This was the process of turning the mono-ethnic Abkhazia into a multiethnic [land]. Hand in hand with the settlement of the land, went measures to assimilate the Abkhaz. On the insistence of the Georgian public services were held and classed taught in Georgian in the majority of the churches and church schools in Abkhazia. Moreoever, Georgian priests used to change the names of the newborn and repeatedly baptized Abkhaz babies, or simply register them according to the Mingrelian fashion. For example, they would change Abkhaz surnames adding the endings ‘aia’, ‘ia’, ‘va’ etc.[12]

In order to carry out the ‘Georginisation’ of the Abkhaz and their country, the history of the indigenous population of Abkhazia was falsified. According to the author of the 1907 book ‘Abkhazia is not Georgia’ ‘in recent times a whole range of Georgian authors have addressed the Russian public with booklets and articles, proving that the Abkhaz live on the Georgian coast of the Black Sea and that Abkhazia is a province of Georgia, while the Abkhaz language and people are of Georgian origin.’[13] Written sources dating back to the beginning of the 20th century testify to Abkhaz dissatisfaction with these Georgian actions in Abkhazia. For instance, there is a reference to one occasion when the new head of the Sukhum okrug, an ethnic Georgian called Djandieri, ‘demanded that the Abkhaz should declare that they expressly wish to have their local self government carried out in Georgian’, the Abkhaz refused to do this. Moreover, they came fully armed to Sukhum and announced that if the Georgians ‘did not stop the revolution they were going to cut their throats’. Although this threat calmed down passions in Sukhum and Georgia, Djandieri recommended eight Abkhaz princes for deportation, as a punishment for these actions.[14]

The new wave of Georgian settlement of Abkhazia continued to the turn of the century. It acquired a more organized and purposeful nature with the restoration of Georgian sovereignty in 1918. Immediately after the occupation of Abkhazia in June 1918, the Georgian Menshevik authorities used repressive measures against the Abkhaz in order to start an organized resettlement of Georgian peasants from different regions of Georgia in Abkhazia. The specially created resettlement departments in Tbilisi and Sukhum, financed by the Georgian government, allocated available land plots to the new settlers as a matter of urgency. They also expelled Greeks and Armenians from Abkhazia, buying their houses, estates and other property at low prices.[15]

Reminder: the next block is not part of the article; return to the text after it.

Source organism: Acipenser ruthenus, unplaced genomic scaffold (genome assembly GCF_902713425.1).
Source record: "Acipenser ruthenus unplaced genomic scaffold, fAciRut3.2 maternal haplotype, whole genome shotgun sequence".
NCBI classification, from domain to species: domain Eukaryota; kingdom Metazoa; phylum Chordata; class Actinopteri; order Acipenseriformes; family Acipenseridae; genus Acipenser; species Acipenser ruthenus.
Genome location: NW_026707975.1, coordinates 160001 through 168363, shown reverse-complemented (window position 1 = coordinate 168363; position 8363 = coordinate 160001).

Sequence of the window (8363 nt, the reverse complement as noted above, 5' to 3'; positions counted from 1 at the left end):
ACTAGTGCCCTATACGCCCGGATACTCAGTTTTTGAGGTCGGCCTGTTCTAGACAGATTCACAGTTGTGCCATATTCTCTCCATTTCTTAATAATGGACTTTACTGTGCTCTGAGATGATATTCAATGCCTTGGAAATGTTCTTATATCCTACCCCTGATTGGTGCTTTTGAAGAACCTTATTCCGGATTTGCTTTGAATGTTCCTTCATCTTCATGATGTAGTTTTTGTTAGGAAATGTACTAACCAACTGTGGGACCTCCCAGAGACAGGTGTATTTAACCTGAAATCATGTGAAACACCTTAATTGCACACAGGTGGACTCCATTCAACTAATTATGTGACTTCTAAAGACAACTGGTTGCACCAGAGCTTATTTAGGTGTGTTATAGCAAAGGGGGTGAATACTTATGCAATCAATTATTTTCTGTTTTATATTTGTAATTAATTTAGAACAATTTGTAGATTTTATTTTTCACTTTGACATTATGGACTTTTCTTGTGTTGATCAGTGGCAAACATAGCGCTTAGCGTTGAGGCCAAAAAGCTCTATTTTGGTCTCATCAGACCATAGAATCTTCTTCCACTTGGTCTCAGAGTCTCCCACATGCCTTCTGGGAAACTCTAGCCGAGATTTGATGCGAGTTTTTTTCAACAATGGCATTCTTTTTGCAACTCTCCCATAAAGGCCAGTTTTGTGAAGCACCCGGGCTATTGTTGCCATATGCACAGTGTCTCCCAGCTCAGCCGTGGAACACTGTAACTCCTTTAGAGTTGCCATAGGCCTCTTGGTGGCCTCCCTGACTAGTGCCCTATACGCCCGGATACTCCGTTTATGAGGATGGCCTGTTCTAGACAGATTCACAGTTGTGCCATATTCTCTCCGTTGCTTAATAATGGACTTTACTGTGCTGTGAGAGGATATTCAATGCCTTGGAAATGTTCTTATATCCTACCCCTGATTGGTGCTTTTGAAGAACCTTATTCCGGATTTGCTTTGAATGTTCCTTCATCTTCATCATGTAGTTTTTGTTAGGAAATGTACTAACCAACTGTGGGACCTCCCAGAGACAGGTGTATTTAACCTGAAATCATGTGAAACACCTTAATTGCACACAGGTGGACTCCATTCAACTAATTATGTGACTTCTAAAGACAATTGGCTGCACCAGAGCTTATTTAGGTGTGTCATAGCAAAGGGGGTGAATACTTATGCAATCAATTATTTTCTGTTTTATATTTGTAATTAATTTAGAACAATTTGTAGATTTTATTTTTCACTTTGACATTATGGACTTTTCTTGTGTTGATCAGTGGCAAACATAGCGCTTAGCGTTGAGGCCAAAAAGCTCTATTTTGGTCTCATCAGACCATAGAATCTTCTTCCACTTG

After the establishment of the Soviet rule in Abkhazia and the creation of the independent Soviet Socialist Republic on 31 March 1921, the mass influx of Georgian settlers into Abkhazia was temporarily stalled.

However, in 1931 after the Abkhaz SSR was incorporated into the Georgian SSR, as an autonomous entity, the process of artificial assimilation of the indigenous population of Abkhazia again became more active, together with the planned resettlement of Georgians, Mingrelians and Svans with the knowledge and the support of the highest echelons of Soviet political power. As a result, the Georgian authorities succeeded in changing the ethnodemographic situation in favour of the Georgians. The Abkhazpereselnstroj resettlement department which functioned for almost two decades built over 50 large settlements in Abkhazia. [16] Georgian settlers who served as envoys of the smaller Georgian empire, became a tool for the colonisation and Georgianisation indigenous population of Abkhazia. There is no doubt that the geography and the structure of Georgian settlements in Ochamchiry, Gudauty and Gagry - regions with the predominantly Abkhaz population, the compact nature of these settlements, their monoethnic character, their position inside and in between the Abkhaz villages, along car and railway routes etc, fulfilled the de-ethnisizing function in the times of peace. It acquired a military and strategic dimension when the Abkhaz showed resistance against the assimilatory practices of the Georgian authorities. All this would be considered genocide under modern international law. In the period of 20 years between the 1939 and 1959 General Census, the number of Georgians in Abkhazia increased by 66.2 thousand people. This was 5 thousand more than the increase in the numbers of the Abkhaz who lived on their historic native land at the time. It is worth noting that from 1886 and until 1959, i.e., over a period of 73 years, the number of the Abkhaz living in Abkhazia increased by 2.2 thousand people, while the Georgians, Mingrelians and Svans – by 154.2 thousand people (see table).